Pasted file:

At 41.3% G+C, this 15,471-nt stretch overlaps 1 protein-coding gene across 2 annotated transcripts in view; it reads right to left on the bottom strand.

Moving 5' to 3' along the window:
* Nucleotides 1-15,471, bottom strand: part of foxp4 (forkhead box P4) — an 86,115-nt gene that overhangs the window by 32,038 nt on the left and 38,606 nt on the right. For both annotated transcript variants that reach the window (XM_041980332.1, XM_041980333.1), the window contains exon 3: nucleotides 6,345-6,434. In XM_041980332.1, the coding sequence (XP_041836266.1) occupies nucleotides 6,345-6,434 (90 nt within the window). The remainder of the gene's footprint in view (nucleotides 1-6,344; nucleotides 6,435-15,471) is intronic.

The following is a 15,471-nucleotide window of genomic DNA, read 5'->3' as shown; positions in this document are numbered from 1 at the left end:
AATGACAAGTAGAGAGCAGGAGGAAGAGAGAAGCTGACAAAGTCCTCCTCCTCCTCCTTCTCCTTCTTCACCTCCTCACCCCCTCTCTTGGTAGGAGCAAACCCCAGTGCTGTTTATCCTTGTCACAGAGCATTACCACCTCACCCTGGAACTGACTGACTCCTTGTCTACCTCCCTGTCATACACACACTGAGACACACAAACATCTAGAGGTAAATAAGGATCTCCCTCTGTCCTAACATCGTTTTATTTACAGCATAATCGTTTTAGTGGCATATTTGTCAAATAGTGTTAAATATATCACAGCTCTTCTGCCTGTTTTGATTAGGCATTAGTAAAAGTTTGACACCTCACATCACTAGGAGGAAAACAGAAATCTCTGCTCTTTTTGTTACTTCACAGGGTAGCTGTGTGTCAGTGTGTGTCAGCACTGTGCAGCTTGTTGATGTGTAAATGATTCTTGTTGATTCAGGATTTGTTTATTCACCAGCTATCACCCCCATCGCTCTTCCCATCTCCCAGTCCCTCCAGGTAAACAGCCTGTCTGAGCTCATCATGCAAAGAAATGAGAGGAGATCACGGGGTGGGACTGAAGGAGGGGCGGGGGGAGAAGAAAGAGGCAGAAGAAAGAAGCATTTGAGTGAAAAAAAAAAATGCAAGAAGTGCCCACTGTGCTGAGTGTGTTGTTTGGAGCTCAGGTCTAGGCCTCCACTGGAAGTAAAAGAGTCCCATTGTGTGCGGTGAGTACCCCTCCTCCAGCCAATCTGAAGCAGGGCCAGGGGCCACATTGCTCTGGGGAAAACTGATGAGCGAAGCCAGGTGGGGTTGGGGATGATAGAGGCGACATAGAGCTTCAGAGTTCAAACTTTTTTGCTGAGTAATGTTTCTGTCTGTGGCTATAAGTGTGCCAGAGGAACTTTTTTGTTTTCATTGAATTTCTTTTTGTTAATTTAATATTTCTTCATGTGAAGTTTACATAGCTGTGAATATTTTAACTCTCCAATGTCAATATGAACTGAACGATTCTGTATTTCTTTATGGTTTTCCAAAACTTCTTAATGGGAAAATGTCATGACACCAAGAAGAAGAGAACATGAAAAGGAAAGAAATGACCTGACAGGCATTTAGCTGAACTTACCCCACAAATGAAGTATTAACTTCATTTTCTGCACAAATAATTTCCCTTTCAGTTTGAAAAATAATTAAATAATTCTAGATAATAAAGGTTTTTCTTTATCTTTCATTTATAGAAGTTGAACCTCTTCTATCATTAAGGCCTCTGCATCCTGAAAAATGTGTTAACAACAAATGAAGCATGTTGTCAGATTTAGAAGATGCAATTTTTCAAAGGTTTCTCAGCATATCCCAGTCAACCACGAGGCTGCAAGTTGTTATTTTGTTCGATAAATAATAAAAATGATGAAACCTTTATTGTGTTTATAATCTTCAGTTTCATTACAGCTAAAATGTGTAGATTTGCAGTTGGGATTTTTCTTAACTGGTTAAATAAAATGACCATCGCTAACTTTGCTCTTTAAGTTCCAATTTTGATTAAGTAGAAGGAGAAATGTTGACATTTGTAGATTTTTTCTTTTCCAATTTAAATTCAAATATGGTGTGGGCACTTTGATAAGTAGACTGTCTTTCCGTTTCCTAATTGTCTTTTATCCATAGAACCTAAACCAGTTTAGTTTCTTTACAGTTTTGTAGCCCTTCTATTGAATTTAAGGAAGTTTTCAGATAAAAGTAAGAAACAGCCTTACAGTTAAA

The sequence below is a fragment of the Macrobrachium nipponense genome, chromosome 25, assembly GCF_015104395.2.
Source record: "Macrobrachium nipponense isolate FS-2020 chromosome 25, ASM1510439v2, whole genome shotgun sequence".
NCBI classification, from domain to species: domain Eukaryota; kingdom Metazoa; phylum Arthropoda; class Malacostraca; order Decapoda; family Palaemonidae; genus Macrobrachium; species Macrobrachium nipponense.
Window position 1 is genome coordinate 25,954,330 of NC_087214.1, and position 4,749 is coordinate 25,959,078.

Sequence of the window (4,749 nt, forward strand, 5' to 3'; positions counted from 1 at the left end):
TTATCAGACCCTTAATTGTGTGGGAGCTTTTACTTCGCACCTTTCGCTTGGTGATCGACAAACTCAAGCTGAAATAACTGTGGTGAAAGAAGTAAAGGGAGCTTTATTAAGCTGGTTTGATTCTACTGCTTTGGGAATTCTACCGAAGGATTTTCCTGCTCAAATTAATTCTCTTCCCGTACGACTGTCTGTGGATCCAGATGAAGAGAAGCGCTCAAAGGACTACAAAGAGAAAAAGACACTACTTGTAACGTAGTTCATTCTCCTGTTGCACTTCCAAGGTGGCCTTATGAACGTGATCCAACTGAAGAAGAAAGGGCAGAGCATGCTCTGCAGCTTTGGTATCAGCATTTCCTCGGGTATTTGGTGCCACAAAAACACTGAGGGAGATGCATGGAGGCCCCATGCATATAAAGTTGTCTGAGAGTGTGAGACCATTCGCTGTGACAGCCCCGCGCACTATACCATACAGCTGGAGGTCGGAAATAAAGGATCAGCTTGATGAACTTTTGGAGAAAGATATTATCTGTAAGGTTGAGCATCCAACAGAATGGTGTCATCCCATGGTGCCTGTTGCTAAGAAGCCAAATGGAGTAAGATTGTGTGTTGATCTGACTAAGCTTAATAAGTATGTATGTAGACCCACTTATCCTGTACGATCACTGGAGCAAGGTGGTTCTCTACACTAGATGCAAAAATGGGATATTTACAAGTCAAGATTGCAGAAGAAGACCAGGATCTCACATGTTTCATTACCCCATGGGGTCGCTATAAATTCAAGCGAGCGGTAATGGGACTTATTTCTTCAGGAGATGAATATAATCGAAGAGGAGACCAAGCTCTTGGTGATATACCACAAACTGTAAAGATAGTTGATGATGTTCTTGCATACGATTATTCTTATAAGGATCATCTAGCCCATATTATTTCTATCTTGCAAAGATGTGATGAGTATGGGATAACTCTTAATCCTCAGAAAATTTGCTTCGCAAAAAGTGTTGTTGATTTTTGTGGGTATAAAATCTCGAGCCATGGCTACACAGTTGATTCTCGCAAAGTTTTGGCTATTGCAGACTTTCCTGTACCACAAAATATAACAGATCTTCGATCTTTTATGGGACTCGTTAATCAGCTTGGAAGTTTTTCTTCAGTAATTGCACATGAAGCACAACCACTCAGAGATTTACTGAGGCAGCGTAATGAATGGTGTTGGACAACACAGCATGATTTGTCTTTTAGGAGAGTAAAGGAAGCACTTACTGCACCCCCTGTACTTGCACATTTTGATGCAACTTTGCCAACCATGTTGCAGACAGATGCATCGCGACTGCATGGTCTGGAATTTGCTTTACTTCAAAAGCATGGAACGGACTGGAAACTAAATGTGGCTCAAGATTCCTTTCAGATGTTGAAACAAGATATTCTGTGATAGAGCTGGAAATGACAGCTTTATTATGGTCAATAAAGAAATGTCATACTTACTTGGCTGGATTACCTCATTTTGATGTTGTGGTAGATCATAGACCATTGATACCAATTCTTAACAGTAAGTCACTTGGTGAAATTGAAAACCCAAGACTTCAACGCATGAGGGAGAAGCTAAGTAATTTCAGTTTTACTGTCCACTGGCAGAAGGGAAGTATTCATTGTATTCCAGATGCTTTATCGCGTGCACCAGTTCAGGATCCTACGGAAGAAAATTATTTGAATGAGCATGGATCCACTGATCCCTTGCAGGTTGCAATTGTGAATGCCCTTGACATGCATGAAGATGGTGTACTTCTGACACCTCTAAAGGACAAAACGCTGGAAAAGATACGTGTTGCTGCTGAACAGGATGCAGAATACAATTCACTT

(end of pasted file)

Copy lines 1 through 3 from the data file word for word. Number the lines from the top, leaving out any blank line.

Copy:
At 41.3% G+C, this 15,471-nt stretch overlaps 1 protein-coding gene across 2 annotated transcripts in view; it reads right to left on the bottom strand.

Moving 5' to 3' along the window:
* Nucleotides 1-15,471, bottom strand: part of foxp4 (forkhead box P4) — an 86,115-nt gene that overhangs the window by 32,038 nt on the left and 38,606 nt on the right. For both annotated transcript variants that reach the window (XM_041980332.1, XM_041980333.1), the window contains exon 3: nucleotides 6,345-6,434. In XM_041980332.1, the coding sequence (XP_041836266.1) occupies nucleotides 6,345-6,434 (90 nt within the window). The remainder of the gene's footprint in view (nucleotides 1-6,344; nucleotides 6,435-15,471) is intronic.